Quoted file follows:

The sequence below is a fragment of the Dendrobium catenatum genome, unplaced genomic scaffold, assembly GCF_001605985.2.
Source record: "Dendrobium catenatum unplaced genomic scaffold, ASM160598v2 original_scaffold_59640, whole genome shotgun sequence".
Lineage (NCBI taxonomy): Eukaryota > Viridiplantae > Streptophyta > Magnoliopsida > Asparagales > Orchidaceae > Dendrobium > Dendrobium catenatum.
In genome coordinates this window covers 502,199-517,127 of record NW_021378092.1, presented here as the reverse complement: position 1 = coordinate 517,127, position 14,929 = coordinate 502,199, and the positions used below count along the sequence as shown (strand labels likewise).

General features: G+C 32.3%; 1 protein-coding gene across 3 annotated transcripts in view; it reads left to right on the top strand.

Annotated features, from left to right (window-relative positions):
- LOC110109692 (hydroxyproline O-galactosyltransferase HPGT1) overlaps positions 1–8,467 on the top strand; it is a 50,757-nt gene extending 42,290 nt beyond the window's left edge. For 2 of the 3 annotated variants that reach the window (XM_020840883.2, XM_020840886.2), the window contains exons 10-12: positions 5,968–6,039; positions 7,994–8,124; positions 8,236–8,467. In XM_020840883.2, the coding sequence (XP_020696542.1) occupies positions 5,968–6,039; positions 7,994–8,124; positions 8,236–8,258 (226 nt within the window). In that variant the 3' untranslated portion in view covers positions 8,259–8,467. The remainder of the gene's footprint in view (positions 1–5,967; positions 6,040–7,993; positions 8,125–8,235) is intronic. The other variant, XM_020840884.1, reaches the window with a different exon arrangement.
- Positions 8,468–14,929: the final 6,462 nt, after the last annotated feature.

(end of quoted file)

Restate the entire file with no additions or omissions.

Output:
The sequence below is a fragment of the Dendrobium catenatum genome, unplaced genomic scaffold, assembly GCF_001605985.2.
Source record: "Dendrobium catenatum unplaced genomic scaffold, ASM160598v2 original_scaffold_59640, whole genome shotgun sequence".
Lineage (NCBI taxonomy): Eukaryota > Viridiplantae > Streptophyta > Magnoliopsida > Asparagales > Orchidaceae > Dendrobium > Dendrobium catenatum.
In genome coordinates this window covers 502,199-517,127 of record NW_021378092.1, presented here as the reverse complement: position 1 = coordinate 517,127, position 14,929 = coordinate 502,199, and the positions used below count along the sequence as shown (strand labels likewise).

General features: G+C 32.3%; 1 protein-coding gene across 3 annotated transcripts in view; it reads left to right on the top strand.

Annotated features, from left to right (window-relative positions):
- LOC110109692 (hydroxyproline O-galactosyltransferase HPGT1) overlaps positions 1–8,467 on the top strand; it is a 50,757-nt gene extending 42,290 nt beyond the window's left edge. For 2 of the 3 annotated variants that reach the window (XM_020840883.2, XM_020840886.2), the window contains exons 10-12: positions 5,968–6,039; positions 7,994–8,124; positions 8,236–8,467. In XM_020840883.2, the coding sequence (XP_020696542.1) occupies positions 5,968–6,039; positions 7,994–8,124; positions 8,236–8,258 (226 nt within the window). In that variant the 3' untranslated portion in view covers positions 8,259–8,467. The remainder of the gene's footprint in view (positions 1–5,967; positions 6,040–7,993; positions 8,125–8,235) is intronic. The other variant, XM_020840884.1, reaches the window with a different exon arrangement.
- Positions 8,468–14,929: the final 6,462 nt, after the last annotated feature.